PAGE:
You are on the seemingly paved road to a tenure track research position at a university. You excelled in your science courses and earned your Ph.D. You even landed a postdoc research fellowship. Fast forward 3 years and now what? Update your curriculum vitae and send out applications to every research position you can find? Try to extend your fellowship?
Each year a group of research fellows at the NIA Intramural Research Program (IRP) must ask themselves these questions. NIA’s annual FARE (Fellows Award for Research Excellence) Day & Career Symposium is a program developed by the Office of the Scientific Director to help fellows better understand their options.
The day includes a:
For many people, a career is a journey rather than a destination. If you ask your colleagues, teachers, and friends how they arrived at their current position, you may be surprised by what they say. Whether by choice or necessity, many people who planned on life as a university researcher have often found it necessary to pursue another path. So, to encourage its research fellows to start thinking more broadly about career options, NIA, in partnership with the National Institute on Drug Abuse (NIDA), invited former NIH fellows to participate in a panel discussion sharing how their career goals evolved during and after their fellowship.
Each panelist provided advice on how to make the most of the NIH fellowship and how to cultivate the skills necessary to succeed as a research scientist. There were a few common recommendations: get a well-rounded experience -- the fellowship is a time to do research and to learn how to manage a laboratory. Also, network in and out of the laboratory -- look for role models working outside the traditional tenure-track university position; they might have a unique perspective that can help you broaden your job search.
Panelists also had advice about when fellows should start their job search and tips for finding a position. The takeaway message: start looking early and keep an open mind. Finally, panelists warned fellows to be aware of application cycles and be patient, as it can take 2 years to land a job.
Luigi Ferrucci, M.D., Ph.D., an internationally known geriatrician and gerontologist, has been named NIA’s Scientific Director, effective May 8, 2011. Ferrucci has served in NIA’s Intramural Research Program as chief of the Longitudinal Studies Section in the Clinical Research Branch since 2002, where he also has directed the Baltimore Longitudinal Study of Aging (BLSA).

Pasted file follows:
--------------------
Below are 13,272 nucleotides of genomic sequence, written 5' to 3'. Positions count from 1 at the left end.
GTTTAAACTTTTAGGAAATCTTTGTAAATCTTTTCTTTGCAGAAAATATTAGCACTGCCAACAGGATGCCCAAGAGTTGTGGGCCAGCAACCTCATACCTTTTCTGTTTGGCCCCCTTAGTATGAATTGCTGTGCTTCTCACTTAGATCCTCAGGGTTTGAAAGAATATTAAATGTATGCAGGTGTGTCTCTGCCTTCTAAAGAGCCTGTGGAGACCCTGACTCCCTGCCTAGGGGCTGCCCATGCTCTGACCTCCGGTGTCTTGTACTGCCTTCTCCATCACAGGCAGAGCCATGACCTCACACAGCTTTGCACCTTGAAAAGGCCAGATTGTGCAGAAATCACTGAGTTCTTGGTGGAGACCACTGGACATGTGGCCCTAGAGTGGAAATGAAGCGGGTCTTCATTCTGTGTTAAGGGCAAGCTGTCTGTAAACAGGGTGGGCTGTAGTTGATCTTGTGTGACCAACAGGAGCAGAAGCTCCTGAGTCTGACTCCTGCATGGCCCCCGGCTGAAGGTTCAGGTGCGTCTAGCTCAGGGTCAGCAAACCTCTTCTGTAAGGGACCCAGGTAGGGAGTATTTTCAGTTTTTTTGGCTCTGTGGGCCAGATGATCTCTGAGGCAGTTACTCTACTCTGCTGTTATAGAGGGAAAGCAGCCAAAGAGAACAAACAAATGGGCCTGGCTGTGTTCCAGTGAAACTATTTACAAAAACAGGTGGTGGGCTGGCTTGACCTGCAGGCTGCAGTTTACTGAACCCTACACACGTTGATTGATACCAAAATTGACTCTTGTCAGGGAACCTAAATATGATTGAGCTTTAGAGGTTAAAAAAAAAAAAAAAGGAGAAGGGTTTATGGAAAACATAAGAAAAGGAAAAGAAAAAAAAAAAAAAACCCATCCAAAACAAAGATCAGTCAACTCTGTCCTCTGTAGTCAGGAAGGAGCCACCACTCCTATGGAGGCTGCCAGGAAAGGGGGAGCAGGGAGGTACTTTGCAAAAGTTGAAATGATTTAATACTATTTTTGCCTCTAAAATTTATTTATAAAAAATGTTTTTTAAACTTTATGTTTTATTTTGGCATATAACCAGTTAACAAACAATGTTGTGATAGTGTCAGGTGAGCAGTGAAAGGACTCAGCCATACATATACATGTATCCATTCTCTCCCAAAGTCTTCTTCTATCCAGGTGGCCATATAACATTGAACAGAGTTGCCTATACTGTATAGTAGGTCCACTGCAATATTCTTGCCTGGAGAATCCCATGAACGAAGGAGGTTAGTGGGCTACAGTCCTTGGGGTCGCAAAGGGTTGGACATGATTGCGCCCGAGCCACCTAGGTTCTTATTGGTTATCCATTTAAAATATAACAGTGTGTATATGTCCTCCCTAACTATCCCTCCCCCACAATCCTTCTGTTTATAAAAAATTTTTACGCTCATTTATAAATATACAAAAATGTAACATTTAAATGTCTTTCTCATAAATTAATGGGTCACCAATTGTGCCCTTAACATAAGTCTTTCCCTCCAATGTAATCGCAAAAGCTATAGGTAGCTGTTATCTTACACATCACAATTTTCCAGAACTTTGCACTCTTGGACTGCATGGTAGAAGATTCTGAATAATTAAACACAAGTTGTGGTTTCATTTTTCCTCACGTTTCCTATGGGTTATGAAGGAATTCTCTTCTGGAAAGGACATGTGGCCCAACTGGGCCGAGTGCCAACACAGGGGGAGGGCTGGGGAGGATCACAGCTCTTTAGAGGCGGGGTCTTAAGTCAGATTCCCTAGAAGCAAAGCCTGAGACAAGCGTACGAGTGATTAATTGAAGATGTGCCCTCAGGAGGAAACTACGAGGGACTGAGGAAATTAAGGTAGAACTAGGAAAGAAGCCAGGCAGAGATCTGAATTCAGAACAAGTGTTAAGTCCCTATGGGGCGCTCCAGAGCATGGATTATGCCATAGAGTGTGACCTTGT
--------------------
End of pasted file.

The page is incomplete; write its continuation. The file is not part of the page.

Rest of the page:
Under his leadership, the BLSA has been reconceptualized and revitalized, based on new paradigms about how we age. Findings from this research could one day be used to develop ways to reduce the burden of disease and disability on older people.
“I look forward to Dr. Ferrucci bringing the same compassion, dedication, and innovation that has characterized his career to this new position of leadership in aging research,” stated NIA Director Richard J. Hodes, M.D. in an announcement to NIA staff.
As a physician-researcher with a doctorate in the biology and pathophysiology of aging, Ferrucci has mentored dozens of scientists and been a resource to gerontologists across the Institute and beyond. His teaching extends to adjunct professorships at both University of Maryland School of Medicine and The Johns Hopkins University School of Medicine, Division of Geriatric Medicine and Gerontology. Ferrucci has served as Editor of the Journal of Gerontology: Medical Sciences since 2005 and is Associate Editor of the Journal of Cachexia, Sarcopenia and Muscle, on the editorial board of Geriatría y Gerontología (Barcelona, Spain), and a reviewer for The Wellcome Trust (London, England). He is a member of American Geriatrics Society and the Gerontological Society of America.
Before joining NIA, Ferrucci was Assistant Director and Coordinator of the Laboratory of Clinical Epidemiology at the National Institute for Research and Care on Aging in Italy.
Effective health communications is not just about clearly expressing your health message. You must deliver the message using language that literally and figuratively speaks to your audience. To improve communications about Alzheimer’s disease and research, NIA- supported scientists asked participants – 60 Latino Puerto Rican and 60 non-Latino White – living in the Philadelphia area how they would characterize Alzheimer’s disease and Alzheimer’s-related clinical trials using their own words.